Ball and Chain

The Legend of Zelda: Twilight Princess, by Eiji Aonuma and Satoru Takizawa, Nintendo EAD, 2006.

I told myself I would write about Zelda as if a few words could redeem all the nights I spent playing. It was too much: too many story scenes, too much back-and-forth over too large a world, too many things to collect for too little reward, not-so-mini-games crowding all the time for your attention.

I do miss how tightly the 2-D entries were organized; we’ve gone from close 2-D mazes to sprawling 3-D wilderness. The 2-D “rooms” can be taken in instantly, but here you’re constantly going into first person mode and looking around; mere acclimation takes a lot of time. (“Be sure to check the ceiling in each room to make sure you’re not missing anything!”) And yet so many of the best parts, like the horseback chases, or the puzzle where you have to hang down from the floor above to reach a switch on the ceiling, wouldn’t have been the same in 2-D.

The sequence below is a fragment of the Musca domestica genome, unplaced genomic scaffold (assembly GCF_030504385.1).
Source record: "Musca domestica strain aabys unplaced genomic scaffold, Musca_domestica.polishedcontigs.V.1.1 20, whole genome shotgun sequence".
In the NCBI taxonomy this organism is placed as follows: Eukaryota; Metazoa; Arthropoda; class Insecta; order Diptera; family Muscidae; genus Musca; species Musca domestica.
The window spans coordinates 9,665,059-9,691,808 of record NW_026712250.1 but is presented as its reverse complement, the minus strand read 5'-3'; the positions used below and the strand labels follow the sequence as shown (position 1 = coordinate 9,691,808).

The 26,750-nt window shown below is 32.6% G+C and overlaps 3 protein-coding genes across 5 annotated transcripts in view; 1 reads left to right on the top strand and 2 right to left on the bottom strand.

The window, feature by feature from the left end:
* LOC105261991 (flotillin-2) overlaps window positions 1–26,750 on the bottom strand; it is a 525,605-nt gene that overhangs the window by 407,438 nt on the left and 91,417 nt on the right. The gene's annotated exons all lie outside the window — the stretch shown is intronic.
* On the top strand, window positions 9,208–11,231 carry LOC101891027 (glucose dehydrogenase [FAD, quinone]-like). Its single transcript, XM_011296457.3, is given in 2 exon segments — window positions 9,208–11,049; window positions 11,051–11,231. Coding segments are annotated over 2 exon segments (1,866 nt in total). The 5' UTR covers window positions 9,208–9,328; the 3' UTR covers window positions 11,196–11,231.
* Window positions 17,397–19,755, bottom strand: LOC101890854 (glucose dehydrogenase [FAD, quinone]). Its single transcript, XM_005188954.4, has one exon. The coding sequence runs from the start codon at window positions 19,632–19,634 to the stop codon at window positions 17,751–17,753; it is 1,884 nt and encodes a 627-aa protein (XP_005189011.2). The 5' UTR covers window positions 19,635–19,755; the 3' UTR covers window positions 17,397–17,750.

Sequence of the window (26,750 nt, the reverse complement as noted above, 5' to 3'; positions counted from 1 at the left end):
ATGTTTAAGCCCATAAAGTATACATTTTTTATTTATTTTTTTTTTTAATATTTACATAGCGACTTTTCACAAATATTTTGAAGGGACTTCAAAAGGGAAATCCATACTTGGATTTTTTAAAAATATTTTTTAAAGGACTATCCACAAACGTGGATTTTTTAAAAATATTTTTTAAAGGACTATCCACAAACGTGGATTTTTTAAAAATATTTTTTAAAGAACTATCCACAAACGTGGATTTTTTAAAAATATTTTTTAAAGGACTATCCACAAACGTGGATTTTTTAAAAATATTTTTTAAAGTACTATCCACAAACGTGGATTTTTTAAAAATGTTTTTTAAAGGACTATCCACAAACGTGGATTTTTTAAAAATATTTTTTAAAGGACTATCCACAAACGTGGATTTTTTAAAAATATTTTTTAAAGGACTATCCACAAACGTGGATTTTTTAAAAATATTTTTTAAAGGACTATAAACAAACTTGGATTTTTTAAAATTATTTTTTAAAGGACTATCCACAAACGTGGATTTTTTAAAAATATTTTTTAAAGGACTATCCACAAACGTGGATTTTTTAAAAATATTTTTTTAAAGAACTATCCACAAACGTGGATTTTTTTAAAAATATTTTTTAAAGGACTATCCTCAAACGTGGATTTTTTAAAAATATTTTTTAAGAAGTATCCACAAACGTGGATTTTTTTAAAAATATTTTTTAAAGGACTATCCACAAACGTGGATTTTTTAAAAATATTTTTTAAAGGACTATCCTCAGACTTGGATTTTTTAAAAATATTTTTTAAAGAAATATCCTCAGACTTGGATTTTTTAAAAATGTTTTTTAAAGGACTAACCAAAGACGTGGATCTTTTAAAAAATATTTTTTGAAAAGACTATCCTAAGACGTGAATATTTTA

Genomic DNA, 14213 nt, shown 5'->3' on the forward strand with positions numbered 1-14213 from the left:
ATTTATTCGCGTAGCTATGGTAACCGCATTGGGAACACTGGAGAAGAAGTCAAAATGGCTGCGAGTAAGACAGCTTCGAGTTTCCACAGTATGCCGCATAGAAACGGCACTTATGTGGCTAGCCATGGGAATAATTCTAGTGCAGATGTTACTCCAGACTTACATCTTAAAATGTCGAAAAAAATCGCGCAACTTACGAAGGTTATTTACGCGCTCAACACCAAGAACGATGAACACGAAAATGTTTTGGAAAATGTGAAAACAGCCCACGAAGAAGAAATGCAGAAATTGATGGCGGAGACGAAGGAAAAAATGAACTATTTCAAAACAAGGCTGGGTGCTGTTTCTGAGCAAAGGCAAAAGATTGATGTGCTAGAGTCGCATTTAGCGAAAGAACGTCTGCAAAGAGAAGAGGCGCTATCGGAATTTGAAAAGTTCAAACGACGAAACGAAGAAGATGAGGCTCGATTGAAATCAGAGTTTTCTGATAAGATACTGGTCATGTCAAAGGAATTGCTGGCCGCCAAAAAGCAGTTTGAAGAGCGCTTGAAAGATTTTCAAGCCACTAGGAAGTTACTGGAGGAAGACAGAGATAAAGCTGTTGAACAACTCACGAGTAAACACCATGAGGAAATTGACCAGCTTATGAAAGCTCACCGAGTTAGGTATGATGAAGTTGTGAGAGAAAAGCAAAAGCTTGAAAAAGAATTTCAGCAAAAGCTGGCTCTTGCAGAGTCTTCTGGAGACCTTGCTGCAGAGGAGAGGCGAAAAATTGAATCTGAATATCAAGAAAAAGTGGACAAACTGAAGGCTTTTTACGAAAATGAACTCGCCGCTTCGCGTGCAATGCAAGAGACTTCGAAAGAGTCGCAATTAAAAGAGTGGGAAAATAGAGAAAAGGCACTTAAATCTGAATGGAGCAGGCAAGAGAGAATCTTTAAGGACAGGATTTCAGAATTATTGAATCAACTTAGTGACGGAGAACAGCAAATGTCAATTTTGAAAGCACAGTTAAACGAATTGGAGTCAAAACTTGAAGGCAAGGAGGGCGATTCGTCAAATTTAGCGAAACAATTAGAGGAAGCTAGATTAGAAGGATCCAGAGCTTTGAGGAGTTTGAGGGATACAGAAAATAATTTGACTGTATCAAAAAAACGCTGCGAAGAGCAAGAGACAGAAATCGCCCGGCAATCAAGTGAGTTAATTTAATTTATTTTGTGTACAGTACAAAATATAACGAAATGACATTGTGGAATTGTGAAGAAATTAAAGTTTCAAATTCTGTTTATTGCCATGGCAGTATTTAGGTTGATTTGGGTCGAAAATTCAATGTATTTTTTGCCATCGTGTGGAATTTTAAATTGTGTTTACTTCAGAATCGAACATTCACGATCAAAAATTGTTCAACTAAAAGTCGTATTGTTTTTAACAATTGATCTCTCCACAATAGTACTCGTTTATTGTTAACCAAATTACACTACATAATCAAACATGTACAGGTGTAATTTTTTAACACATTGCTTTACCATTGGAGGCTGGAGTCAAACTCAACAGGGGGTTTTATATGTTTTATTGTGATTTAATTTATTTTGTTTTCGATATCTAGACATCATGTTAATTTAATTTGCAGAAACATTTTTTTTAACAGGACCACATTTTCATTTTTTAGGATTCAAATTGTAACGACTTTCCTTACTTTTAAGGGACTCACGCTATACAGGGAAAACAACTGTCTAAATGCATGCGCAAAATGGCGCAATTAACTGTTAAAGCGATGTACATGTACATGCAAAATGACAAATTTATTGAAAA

What some players see as tradition I call late-period Mega Man-style malaise: Boomerang? Check. Hookshot? Check. Bow and arrow? Check.

Each of the dungeons is a major commitment, but the payoff is huge. There are so many “a-ha” moments within that I can almost forgive the outside world. The mines and then the lakebed and then the tombs are fine and good, but that home stretch — ice-mansion to stone-tower to sky-fortress to twilight-palace — is unbelievable: the four best Zelda dungeons ever, back to back?